There was a time when retirees could count on guaranteed lifetime income from Social Security and an employer pension to fund their golden years. Today’s retirees still enjoy Social Security income, but very few have access to a pension. In 1998 nearly 60 percent of Fortune 500 companies offered a pension. As of 2015 fewer than 20 percent offer one.1
As employers have shifted away from the pension, also known as a defined-benefit plan, many have adopted the 401(k). Known as a defined-contribution plan, a 401(k) allows employees to save for their retirement and may create a reduced financial obligation for employers.
As an employee, it may be difficult to know which plan is best for you. You may be in a position where you’re deciding between new jobs, in which one offers a pension and the other a 401(k). Or perhaps you have both a pension and a 401(k) among your retirement assets, and you’re not sure how to plan for them. Below are a few key points to consider as you plan for your retirement:
Pensions are known as defined-benefit plans because the outcome of the plan, or the benefit, is certain. Your employer pays you a retirement benefit after you exit your career. That benefit amount is determined by a number of factors, including career earnings, length of service, age and more. It’s the employer’s responsibility to fund the plan and pay the promised benefit.
Pension benefits are usually guaranteed* for life, but there could be other payment options available. For example, you may be able to take your benefit in a discounted lump sum upfront. Another option could be to take a reduced annual benefit amount but extend the payment over the lives of both you and your spouse.
Obviously, pensions are appealing because they provide guaranteed and predictable income. However, pensions may offer little in the way of growth opportunity. Your income could be flat, which may be problematic as inflation increases your spending over time.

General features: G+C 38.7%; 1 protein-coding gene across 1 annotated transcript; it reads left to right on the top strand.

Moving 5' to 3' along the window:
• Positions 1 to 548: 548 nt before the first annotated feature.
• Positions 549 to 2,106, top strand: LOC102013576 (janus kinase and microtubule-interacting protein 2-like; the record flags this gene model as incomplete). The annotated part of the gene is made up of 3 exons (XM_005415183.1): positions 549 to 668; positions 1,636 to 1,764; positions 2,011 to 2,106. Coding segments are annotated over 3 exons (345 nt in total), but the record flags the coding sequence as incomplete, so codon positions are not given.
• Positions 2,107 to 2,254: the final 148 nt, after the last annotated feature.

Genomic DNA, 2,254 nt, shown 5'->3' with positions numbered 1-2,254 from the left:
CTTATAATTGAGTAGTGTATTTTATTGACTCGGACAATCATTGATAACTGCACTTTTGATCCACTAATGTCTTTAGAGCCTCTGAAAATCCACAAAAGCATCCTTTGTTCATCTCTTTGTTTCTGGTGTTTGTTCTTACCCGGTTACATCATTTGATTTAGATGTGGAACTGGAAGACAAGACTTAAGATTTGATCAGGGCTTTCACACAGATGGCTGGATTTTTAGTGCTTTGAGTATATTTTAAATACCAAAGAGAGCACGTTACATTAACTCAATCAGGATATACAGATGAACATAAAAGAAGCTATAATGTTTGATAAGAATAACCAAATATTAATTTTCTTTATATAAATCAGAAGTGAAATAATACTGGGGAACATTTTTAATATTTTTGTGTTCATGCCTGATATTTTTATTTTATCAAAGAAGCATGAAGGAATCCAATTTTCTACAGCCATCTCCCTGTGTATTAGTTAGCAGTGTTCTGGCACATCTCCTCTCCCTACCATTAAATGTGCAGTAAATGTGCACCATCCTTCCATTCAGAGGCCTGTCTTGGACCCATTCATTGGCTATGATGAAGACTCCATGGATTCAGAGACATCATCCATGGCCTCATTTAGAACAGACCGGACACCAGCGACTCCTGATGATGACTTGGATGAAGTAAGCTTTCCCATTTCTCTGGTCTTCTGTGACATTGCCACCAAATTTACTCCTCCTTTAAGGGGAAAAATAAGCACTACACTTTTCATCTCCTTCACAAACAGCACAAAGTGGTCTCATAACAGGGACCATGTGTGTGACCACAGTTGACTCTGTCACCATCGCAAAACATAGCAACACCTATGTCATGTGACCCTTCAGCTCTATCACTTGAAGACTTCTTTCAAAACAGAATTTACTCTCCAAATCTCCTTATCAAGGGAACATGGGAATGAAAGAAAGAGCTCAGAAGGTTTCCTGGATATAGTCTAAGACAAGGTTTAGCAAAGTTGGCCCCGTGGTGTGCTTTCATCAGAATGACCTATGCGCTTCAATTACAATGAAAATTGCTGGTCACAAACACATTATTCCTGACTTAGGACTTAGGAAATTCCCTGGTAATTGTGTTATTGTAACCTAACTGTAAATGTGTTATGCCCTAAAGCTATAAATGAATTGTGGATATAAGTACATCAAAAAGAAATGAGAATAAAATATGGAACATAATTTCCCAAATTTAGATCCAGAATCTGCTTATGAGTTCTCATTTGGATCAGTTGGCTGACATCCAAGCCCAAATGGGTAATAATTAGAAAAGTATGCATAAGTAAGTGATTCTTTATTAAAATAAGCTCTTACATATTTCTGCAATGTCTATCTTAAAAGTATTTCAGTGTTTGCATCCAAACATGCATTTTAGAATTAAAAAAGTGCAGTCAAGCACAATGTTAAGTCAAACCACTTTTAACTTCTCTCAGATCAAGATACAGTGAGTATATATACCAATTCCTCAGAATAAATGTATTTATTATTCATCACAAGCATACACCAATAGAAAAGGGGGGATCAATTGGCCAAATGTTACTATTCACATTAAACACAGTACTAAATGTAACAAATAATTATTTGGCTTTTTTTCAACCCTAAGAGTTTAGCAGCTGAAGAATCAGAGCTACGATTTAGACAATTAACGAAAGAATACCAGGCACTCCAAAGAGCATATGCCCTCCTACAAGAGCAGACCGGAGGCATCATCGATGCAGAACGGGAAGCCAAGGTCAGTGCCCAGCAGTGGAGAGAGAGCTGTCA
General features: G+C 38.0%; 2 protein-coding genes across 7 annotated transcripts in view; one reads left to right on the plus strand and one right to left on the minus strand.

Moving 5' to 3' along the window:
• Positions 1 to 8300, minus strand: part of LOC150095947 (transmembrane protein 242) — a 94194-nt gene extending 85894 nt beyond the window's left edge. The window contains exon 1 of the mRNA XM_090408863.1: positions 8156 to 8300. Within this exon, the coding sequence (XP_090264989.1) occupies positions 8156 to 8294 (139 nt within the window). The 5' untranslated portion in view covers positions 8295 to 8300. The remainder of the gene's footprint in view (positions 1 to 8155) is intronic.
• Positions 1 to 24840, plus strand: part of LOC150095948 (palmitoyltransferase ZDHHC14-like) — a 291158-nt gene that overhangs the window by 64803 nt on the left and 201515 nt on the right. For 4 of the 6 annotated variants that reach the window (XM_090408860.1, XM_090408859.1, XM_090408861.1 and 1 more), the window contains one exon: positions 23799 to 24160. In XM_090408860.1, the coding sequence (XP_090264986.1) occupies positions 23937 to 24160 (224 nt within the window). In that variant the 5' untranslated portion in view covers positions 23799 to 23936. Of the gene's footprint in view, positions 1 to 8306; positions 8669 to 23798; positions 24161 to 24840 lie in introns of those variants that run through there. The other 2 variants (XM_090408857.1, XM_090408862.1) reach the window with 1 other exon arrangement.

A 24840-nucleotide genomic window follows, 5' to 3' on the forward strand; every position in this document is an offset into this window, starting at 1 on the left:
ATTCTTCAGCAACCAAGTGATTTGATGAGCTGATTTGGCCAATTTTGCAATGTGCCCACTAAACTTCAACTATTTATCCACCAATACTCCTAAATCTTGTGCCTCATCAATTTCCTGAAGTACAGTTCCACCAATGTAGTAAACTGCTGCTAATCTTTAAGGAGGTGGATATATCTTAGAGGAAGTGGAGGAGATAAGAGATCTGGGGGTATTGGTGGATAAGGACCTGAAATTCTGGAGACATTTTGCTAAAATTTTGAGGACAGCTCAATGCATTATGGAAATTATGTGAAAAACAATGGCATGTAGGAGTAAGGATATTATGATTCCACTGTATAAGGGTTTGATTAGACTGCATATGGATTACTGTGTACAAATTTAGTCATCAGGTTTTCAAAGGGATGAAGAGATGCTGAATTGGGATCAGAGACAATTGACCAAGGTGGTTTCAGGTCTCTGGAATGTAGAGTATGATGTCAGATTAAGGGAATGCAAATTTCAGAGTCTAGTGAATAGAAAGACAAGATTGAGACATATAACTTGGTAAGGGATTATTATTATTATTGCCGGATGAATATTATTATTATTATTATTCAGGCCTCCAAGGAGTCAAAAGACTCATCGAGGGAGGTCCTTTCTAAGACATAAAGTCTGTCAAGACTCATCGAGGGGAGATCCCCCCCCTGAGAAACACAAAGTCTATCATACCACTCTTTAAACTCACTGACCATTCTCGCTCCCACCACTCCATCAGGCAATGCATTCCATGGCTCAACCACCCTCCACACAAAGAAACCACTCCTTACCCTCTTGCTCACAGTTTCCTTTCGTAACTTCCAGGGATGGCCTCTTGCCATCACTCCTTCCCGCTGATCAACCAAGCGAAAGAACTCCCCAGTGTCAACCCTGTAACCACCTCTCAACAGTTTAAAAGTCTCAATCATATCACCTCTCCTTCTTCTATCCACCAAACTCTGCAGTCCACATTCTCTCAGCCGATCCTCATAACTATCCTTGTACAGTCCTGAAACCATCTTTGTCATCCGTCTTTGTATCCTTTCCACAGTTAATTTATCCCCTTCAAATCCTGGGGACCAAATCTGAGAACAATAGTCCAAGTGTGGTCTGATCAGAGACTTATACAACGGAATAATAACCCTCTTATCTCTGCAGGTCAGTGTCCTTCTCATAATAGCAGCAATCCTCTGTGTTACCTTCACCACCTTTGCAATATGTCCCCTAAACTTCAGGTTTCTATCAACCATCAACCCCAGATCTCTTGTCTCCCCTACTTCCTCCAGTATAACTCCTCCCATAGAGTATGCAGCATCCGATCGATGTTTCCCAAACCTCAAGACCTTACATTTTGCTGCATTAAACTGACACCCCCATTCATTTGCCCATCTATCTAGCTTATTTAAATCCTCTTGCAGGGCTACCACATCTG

In a defined-contribution plan, like the 401(k), the contribution—rather than the benefit—is certain. The employee determines how much money goes into the plan. The benefit is unknown, because it depends on long-term growth and future contributions. You control how much money goes into the plan, but you can’t control exactly how much comes out in the future.
Your 401(k) contribution is made with pretax dollars, which reduces your taxable income. Your employer may also make a matching contribution. You then invest those funds according to your goals and risk tolerance. All growth is tax-deferred as long as the funds stay in the account. Your withdrawals are then taxed as ordinary income.
One of the challenges with a defined-contribution plan is that the withdrawals aren’t guaranteed. It’s possible that you could drain your assets because of market losses or excessive spending. If you outlive your money, there may be no safety net. Defined contributions may also give you greater upside opportunity, however, and they allow you to control how much money you put toward retirement.
You could work with your financial professional to take advantage of aspects of both plans. For example, you could use a 401(k) to accumulate assets, but then use a different vehicle to generate guaranteed lifetime income.
For instance, upon retirement you could roll your 401(k) into an IRA, and then use a portion of those funds to purchase an annuity. Many annuities have guaranteed lifetime income features that give you a predictable income stream that will last as long as you live. You get the upside savings potential of a 401(k) with the consistent income you may want in retirement.
Ready to plan your retirement strategy? Let’s talk about it. Contact us today at Carstens Financial Group. We can help you analyze your needs and goals, and then develop a plan. Let’s connect soon and start the conversation.
*Guarantees, including optional benefits, are backed by the claims-paying ability of the issuer, and may contain limitations, including surrender charges, which may affect policy values.
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